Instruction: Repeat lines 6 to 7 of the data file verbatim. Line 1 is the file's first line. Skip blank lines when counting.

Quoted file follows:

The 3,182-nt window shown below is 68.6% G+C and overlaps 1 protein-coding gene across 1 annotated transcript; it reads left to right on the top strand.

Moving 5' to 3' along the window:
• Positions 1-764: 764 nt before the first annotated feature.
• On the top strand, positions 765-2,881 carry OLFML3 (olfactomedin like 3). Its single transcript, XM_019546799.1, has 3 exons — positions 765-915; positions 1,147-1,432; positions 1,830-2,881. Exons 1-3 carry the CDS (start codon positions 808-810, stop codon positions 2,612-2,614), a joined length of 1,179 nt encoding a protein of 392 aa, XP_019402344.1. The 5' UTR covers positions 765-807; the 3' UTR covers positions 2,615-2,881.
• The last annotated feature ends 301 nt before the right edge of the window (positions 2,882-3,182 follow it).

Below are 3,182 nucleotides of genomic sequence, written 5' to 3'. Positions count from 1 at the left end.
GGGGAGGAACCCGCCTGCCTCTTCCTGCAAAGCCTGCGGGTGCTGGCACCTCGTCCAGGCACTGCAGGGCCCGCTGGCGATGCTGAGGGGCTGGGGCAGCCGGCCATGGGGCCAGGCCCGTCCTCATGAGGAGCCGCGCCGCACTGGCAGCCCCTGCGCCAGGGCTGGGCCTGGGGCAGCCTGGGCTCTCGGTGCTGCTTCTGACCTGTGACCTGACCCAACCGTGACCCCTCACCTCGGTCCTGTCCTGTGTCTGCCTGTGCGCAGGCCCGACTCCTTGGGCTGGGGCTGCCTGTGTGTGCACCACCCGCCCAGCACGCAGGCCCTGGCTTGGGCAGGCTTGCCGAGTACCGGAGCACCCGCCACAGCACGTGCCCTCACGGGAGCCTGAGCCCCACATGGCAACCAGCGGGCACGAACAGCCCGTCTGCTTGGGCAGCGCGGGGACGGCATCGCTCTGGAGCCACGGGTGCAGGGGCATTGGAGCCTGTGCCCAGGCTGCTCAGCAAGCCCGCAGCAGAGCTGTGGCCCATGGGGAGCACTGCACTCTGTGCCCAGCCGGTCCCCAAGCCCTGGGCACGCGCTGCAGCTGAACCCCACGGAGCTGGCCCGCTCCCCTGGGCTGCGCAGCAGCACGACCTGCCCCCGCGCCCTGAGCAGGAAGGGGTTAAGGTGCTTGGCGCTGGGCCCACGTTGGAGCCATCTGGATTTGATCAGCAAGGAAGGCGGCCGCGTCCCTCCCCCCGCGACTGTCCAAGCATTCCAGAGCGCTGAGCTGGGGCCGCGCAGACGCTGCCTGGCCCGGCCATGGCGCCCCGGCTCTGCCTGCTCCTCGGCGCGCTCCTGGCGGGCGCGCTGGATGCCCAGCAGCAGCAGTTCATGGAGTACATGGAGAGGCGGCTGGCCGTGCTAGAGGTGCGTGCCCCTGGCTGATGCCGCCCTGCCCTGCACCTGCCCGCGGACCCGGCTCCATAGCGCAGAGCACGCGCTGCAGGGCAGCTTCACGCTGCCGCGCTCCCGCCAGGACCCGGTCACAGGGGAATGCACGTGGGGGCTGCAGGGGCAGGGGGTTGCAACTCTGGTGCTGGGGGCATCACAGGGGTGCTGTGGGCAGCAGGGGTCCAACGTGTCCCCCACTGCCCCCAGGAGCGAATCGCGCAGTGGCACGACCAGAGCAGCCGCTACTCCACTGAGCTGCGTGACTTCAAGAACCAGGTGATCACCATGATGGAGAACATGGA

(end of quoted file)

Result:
Below are 3,182 nucleotides of genomic sequence, written 5' to 3'. Positions count from 1 at the left end.
GGGGAGGAACCCGCCTGCCTCTTCCTGCAAAGCCTGCGGGTGCTGGCACCTCGTCCAGGCACTGCAGGGCCCGCTGGCGATGCTGAGGGGCTGGGGCAGCCGGCCATGGGGCCAGGCCCGTCCTCATGAGGAGCCGCGCCGCACTGGCAGCCCCTGCGCCAGGGCTGGGCCTGGGGCAGCCTGGGCTCTCGGTGCTGCTTCTGACCTGTGACCTGACCCAACCGTGACCCCTCACCTCGGTCCTGTCCTGTGTCTGCCTGTGCGCAGGCCCGACTCCTTGGGCTGGGGCTGCCTGTGTGTGCACCACCCGCCCAGCACGCAGGCCCTGGCTTGGGCAGGCTTGCCGAGTACCGGAGCACCCGCCACAGCACGTGCCCTCACGGGAGCCTGAGCCCCACATGGCAACCAGCGGGCACGAACAGCCCGTCTGCTTGGGCAGCGCGGGGACGGCATCGCTCTGGAGCCACGGGTGCAGGGGCATTGGAGCCTGTGCCCAGGCTGCTCAGCAAGCCCGCAGCAGAGCTGTGGCCCATGGGGAGCACTGCACTCTGTGCCCAGCCGGTCCCCAAGCCCTGGGCACGCGCTGCAGCTGAACCCCACGGAGCTGGCCCGCTCCCCTGGGCTGCGCAGCAGCACGACCTGCCCCCGCGCCCTGAGCAGGAAGGGGTTAAGGTGCTTGGCGCTGGGCCCACGTTGGAGCCATCTGGATTTGATCAGCAAGGAAGGCGGCCGCGTCCCTCCCCCCGCGACTGTCCAAGCATTCCAGAGCGCTGAGCTGGGGCCGCGCAGACGCTGCCTGGCCCGGCCATGGCGCCCCGGCTCTGCCTGCTCCTCGGCGCGCTCCTGGCGGGCGCGCTGGATGCCCAGCAGCAGCAGTTCATGGAGTACATGGAGAGGCGGCTGGCCGTGCTAGAGGTGCGTGCCCCTGGCTGATGCCGCCCTGCCCTGCACCTGCCCGCGGACCCGGCTCCATAGCGCAGAGCACGCGCTGCAGGGCAGCTTCACGCTGCCGCGCTCCCGCCAGGACCCGGTCACAGGGGAATGCACGTGGGGGCTGCAGGGGCAGGGGGTTGCAACTCTGGTGCTGGGGGCATCACAGGGGTGCTGTGGGCAGCAGGGGTCCAACGTGTCCCCCACTGCCCCCAGGAGCGAATCGCGCAGTGGCACGACCAGAGCAGCCGCTACTCCACTGAGCTGCGTGACTTCAAGAACCAGGTGATCACCATGATGGAGAACATGGA